THE MAIN INDEX marked its second day of decline on Friday as investors continued to reel from a faster-than-estimated June inflation that was reported on Thursday morning, becoming the odd-man out among largely positive Asian markets.
Analysts also noted that the local market dove for cover as US tariffs on $34 billion worth of Chinese imports took effect, triggering a full-blown trade war between the world’s two biggest economies, even as this development had already been priced in by many foreign counterparts.
The Philippine Stock Exchange index (PSEi) gave up 46.86 points or 0.64% to close 7,186.71 — 0.097% down on the week from June 29’s 7,193.68 finish — while the all-shares index dropped 20.28 points or 0.46 points to end 4,387.34.
Friday marked the second straight day of net foreign selling and saw four of the six sectoral indices end lower.
RCBC Securities, Inc. noted in its Stock Market Weekend Recap on Friday that “Philippine equities remained downbeat… following the release yesterday of higher-than-expected June inflation of 5.2%” — a fresh five-year peak that sustained an ascent for six straight months and marked the fourth straight month that overall price hikes pierced the Bangko Sentral ng Pilipinas’ (BSP) 2-4% full-year 2018 target range. June inflation pierced the 4.3-5.1% range estimated by the BSP’s Department of Economic Research for that month, the 4.9% estimate of the Department of Finance and the 4.7% median of BusinessWorld’s poll of private sector economists.
June inflation took last semester’s pace to 4.3%, a bit higher than the BSP’s full-year target range though still below a downgraded 4.5% forecast average for 2018.
Luis A. Limlingan, managing director of Regina Capital Developmemt Corp., noted in a mobile phone message that “Philippine markets got off to a rocky start before a bit of a recovery softened the impact, as investors now grapple with how a possible rate hike of even 50 bps would affect inflation as well as borrowing and lending.”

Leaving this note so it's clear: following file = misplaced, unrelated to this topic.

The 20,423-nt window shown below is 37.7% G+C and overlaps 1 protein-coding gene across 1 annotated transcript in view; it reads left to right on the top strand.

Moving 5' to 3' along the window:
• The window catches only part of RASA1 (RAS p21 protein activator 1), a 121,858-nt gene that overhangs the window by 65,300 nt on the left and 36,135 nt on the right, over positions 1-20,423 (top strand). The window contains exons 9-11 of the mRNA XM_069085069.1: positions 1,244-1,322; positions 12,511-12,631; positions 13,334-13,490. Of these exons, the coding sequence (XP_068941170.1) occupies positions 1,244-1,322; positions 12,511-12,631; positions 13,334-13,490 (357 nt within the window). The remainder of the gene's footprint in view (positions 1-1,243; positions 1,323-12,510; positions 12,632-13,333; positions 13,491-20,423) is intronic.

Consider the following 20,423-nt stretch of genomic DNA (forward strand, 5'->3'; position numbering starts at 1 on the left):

The BSP’s Monetary Board raised policy interest rates by 25 basis points each on May 10 and June 20 for the first time in nearly four years, but several economists agree that June’s faster-than-expected inflation — described by BSP Governor Nestor A. Espenilla, Jr. as “a setback” and by Socioeconomic Planning Secretary Ernesto M. Pernia as “unwelcome” — left at least another rate hike on the cards this year.
Mr. Limlingan noted “[a]lso the mood was bearish with US-China trade tensions… kicking off as President Trump confirms tariffs to be implemented”, while Jervin S. De Celis, equities trader at Timson Securities, Inc., said in a separate text message that “[t]he PSEi went down… as the US Tariffs on Chinese goods take effect today”.
“However, the market’s reception of the news is a bit warmer than expected. The market may have priced in this news since the trade rift started a few weeks ago,” Mr. De Celis said.
Reuters reported that Wall Street’s key indices rose on Thursday amid reports that the United States and the European Union may agree to withdraw auto tariffs, as the US-China trade row “had already been priced into stocks”. The Dow Jones Industrial Average climbed 0.75% to 24,356.74, the Nasdaq Composite Index rose by 1.12% to 7,586.43 and the S&P 500 Index went up 0.86% to 2,736.61.
Key markets elsewhere in Asia followed suit, like Japan’s Nikkei 225 (up 1.12% to 21,788.14) and TOPIX Index (up 0.92% to 1,691.54), Hong Kong’s Hang Seng Index (up 0.47% to 28,315.62), the Shanghai SE Composite Index (up 0.46% to 2,746.482) and the blue-chip Shanghai-Shenzhen CSI 300 Index (up 0.68% to 3,365.12).
At home, four sectoral indices closed lower: property by 45.59 points or 1.26% at 3,552.52, holding firms by 79.75 points or 1.12% at 7,021.25, mining & oil by 69.68 points or 0.72% at 9,598.20 and financials by 4.24 points or 0.23% at 1,771.79.
Only two sub-indices gained: services by 5.10 points or 0.36% to 1,414.16 and industrials by 4.37 points or 0.04% to 10,332.21.
Stocks that declined were nearly double those that advanced at 127 to 65, while 45 issues were unchanged.
Friday’s list of 20 most active stocks had 14 that fell — led by the likes of Megawide Construction Corp. (down 3.71% to P1920); Metropolitan Bank & Trust Co. (down 2.79% to P69.75 apiece); Ayala Land, Inc. (down 2.39% to P36.70) and Bloomberry Resorts Corp. (down 2.39% to P9.80 each) — and five that gained, led by the likes of Now Corp. (up 6.74% to P9.66 apiece); Manila Electric Co. (2.29% to P358) and Bank of the Philippine Islands (up 1.39% at P87.50 each).
Foreigners remained predominantly sellers for the second straight day, with Friday marked by P637.981 million in net foreign selling that was 21.59% bigger than Thursday’s P524.714 million, as gross buying dropped 23.63% to P2.289 billion from P2.997 billion and total selling fell by a smaller 16.89% to P2.927 billion from P3.522 billion.
Timson Securities’ Mr. De Celis said that, for the next few days, there will be “no signs yet of a comeback for foreign investors as they assess the impact of the trade tariffs on the overall economic performance of the developed countries.” — with JCL